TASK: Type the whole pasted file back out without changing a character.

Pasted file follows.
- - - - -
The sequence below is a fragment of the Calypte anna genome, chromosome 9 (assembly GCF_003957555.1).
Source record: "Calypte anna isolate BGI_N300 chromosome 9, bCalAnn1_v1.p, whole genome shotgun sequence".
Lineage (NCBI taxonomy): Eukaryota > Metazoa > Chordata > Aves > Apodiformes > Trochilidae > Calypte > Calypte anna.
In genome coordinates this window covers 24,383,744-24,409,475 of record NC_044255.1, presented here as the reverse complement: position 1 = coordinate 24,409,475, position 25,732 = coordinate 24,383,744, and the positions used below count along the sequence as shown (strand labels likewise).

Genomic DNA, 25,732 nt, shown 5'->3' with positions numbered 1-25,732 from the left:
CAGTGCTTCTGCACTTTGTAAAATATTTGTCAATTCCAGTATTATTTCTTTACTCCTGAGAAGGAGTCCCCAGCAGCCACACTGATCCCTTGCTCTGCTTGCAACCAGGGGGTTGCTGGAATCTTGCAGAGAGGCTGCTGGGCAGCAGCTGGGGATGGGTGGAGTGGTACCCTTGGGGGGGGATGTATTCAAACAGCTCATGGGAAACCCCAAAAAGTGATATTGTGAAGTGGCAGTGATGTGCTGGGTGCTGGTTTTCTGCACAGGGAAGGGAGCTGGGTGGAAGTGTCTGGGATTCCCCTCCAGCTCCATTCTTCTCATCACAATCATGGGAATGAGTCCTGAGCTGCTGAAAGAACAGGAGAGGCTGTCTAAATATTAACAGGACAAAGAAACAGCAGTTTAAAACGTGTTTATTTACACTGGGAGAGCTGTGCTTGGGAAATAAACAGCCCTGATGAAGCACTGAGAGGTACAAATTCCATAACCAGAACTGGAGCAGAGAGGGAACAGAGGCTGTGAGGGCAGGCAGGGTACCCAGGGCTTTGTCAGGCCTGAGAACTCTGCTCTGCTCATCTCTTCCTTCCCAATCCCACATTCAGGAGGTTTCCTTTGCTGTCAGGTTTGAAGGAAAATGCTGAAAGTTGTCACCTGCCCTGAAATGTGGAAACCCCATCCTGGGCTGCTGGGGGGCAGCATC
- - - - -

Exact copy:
The sequence below is a fragment of the Calypte anna genome, chromosome 9 (assembly GCF_003957555.1).
Source record: "Calypte anna isolate BGI_N300 chromosome 9, bCalAnn1_v1.p, whole genome shotgun sequence".
Lineage (NCBI taxonomy): Eukaryota > Metazoa > Chordata > Aves > Apodiformes > Trochilidae > Calypte > Calypte anna.
In genome coordinates this window covers 24,383,744-24,409,475 of record NC_044255.1, presented here as the reverse complement: position 1 = coordinate 24,409,475, position 25,732 = coordinate 24,383,744, and the positions used below count along the sequence as shown (strand labels likewise).

Genomic DNA, 25,732 nt, shown 5'->3' with positions numbered 1-25,732 from the left:
CAGTGCTTCTGCACTTTGTAAAATATTTGTCAATTCCAGTATTATTTCTTTACTCCTGAGAAGGAGTCCCCAGCAGCCACACTGATCCCTTGCTCTGCTTGCAACCAGGGGGTTGCTGGAATCTTGCAGAGAGGCTGCTGGGCAGCAGCTGGGGATGGGTGGAGTGGTACCCTTGGGGGGGGATGTATTCAAACAGCTCATGGGAAACCCCAAAAAGTGATATTGTGAAGTGGCAGTGATGTGCTGGGTGCTGGTTTTCTGCACAGGGAAGGGAGCTGGGTGGAAGTGTCTGGGATTCCCCTCCAGCTCCATTCTTCTCATCACAATCATGGGAATGAGTCCTGAGCTGCTGAAAGAACAGGAGAGGCTGTCTAAATATTAACAGGACAAAGAAACAGCAGTTTAAAACGTGTTTATTTACACTGGGAGAGCTGTGCTTGGGAAATAAACAGCCCTGATGAAGCACTGAGAGGTACAAATTCCATAACCAGAACTGGAGCAGAGAGGGAACAGAGGCTGTGAGGGCAGGCAGGGTACCCAGGGCTTTGTCAGGCCTGAGAACTCTGCTCTGCTCATCTCTTCCTTCCCAATCCCACATTCAGGAGGTTTCCTTTGCTGTCAGGTTTGAAGGAAAATGCTGAAAGTTGTCACCTGCCCTGAAATGTGGAAACCCCATCCTGGGCTGCTGGGGGGCAGCATC